Summary: “Train yourself to be godly. For physical training is of some value, but godliness has value for all things, holding promise for both the present life and the life to come.” (I Timothy 4:7b, 8)

“Train yourself to be godly. For physical training is of some value, but godliness has value for all things, holding promise for both the present life and the life to come.” (I Timothy 4:7b, 8)

Apostle Paul is writing to his spiritual son, Timothy - urging him to focus on ‘godliness’. Timothy was personally responsible for his progress in godliness. Train also means to “exercise” or “discipline” What does this training require? It requires...

1. Decisiveness.

2. Dedication

3. Discipline

4. Destination

Decisive means “having the power to decide; conclusive,” and “characterized by decision and firmness; resolute.” It has been said that decisiveness is “choosing to do what is right based on accurate facts, wise counsel, and clearly defined goals.” How can we make good decisions? First, we need to always put God and His kingdom first (Matthew 6:33). Joshua reminded the people of Israel of the necessity of choosing sides concerning their worship, and he clearly stated his decision: “Choose for yourselves this day whom you will serve, whether the gods your ancestors served beyond the Euphrates, or the gods of the Amorites, in whose land you are living. But as for me and my household, we will serve the LORD” (Joshua 24:15).

On Mount Carmel, as the prophet Elijah confronted Ahab and the prophets of Baal, he addressed the fence-sitting, indecisive Israelites: “Elijah went before the people and said, ‘How long will you waver between two opinions? If the Lord is God, follow him; but if Baal is God, follow him.’ But the people said nothing” (1 Kings 18:21). Jesus warned us that “no one can serve two masters” (Mathew 6:24). You cannot serve God and wealth” (Matthew 6:24). Second, we need to have a thorough knowledge of the Word of God so that our decisions will be based on truth and not on personal interest and inclinations. We must always ask, “What does the Scripture say?” (Romans 4:3). Third, we need to seek wise counsel. Scripture says, “The way of a fool is right in his own eyes, but a wise man is he who listens to counsel” (Proverbs 12:15; cf. 11:14; 15:22; 19:20).

In God's kingdom and in His vocabulary “dedication” is an important feature. It is serious stuff to God, and it is serious stuff to God's people. A Christian is a saint and that means that he is one who is set apart. The Scriptures will teach us that God desires us to commit ourselves and our ways to Him ... our greatest success and joy comes only with a great commitment to Him! A committed dedicated life begins with a primary decision. If one chooses to dedicate his life to any field regardless of the field of endeavor a primary decision must be made. Joshua told the people of his day, " . . . Choose you this day whom ye will serve; whether the gods which your fathers served that were on the other side of the flood, or the gods of the Amorites, in whose land ye dwell . . . And the people said unto Joshua, The Lord our God will we serve, and his voice will we obey." (Joshua 24:15, 24) Finally, we need to keep clearly in view the destination we have in mind. “Decisiveness is focusing on our destination, rather than focusing on distractions.”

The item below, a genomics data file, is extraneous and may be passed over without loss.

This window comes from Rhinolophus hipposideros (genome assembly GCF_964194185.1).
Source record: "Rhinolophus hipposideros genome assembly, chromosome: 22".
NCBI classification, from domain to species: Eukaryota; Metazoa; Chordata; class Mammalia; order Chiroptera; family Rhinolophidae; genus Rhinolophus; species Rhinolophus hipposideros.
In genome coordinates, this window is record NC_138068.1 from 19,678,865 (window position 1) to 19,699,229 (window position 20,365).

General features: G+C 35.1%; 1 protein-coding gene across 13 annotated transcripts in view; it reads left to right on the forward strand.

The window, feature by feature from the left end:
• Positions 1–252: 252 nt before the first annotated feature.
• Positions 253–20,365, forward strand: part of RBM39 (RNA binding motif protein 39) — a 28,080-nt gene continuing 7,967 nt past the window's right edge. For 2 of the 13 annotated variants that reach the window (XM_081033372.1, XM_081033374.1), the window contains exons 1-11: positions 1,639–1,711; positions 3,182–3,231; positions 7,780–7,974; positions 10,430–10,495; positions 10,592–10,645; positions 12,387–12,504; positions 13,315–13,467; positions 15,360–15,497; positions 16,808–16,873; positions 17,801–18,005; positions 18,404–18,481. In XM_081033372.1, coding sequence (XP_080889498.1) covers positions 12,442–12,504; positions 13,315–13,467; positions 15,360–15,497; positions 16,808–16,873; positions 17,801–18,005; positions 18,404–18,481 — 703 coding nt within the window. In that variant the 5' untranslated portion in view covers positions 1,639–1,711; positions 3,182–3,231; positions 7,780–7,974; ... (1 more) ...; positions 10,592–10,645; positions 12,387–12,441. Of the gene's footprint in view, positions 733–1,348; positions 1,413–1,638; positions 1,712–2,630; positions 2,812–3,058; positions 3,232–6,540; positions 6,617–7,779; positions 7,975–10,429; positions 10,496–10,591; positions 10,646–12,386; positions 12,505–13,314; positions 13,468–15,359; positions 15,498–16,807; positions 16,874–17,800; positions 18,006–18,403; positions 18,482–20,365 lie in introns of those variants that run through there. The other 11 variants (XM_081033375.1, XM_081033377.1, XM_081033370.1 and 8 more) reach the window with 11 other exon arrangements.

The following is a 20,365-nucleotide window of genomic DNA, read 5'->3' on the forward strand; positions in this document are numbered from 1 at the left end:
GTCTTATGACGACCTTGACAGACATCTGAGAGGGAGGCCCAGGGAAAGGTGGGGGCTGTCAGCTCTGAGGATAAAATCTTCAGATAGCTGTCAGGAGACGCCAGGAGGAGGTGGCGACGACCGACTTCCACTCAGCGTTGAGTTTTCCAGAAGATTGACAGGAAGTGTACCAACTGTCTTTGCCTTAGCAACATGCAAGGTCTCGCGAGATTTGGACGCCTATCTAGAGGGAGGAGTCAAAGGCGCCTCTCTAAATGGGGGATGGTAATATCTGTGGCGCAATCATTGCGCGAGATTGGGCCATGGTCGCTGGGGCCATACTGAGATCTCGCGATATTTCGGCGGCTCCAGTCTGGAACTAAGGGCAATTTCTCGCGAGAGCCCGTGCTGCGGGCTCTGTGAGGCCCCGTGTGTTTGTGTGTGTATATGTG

This “discipline” is the training that is needed for the unhindered pursuit of God’s will and purposes. Discipline puts into daily practice our commitment to live a godly life. It begins in the mind. “Be not conformed to this world, but be transformed by the renewing of your mind that you may prove what the will of God is, that which is good and acceptable and perfect” (Romans 12:2).This inner transformation takes place as we memorize, meditate, and put into daily practice the precious truths of the Bible. We are justified instantly by grace through faith in Jesus Christ. But justification and sanctification are completely different. We have spent a life time developing patterns of sinful attitudes, thinking and behaviors. These habits will not be broken and replaced with godly behavior and thinking without commitment and discipline.

Discipline is that determined effort on our part that corrects molds and perfects the character of a person. Holy character does not come all at once, but over a lifetime. Old sinful habits and patterns of behavior and thinking are changed as we form new habits of obedience to the will of God. As we put these new attitudes and behaviors into practice over a period of time we form new patterns of thinking and behavior. It then becomes easier and easier to live a life that is pleasing to God. We are responsible to put into action a plan for daily Bible reading, study, prayer, etc. The Holy Spirit can then apply to our inner person the Scriptures we have learned. We have to do our part by disciplining ourselves to study and meditate on the Word of God. If you will not discipline yourself to get into God’s Word you will not grow in Christ-likeness. No one else can do that for you.

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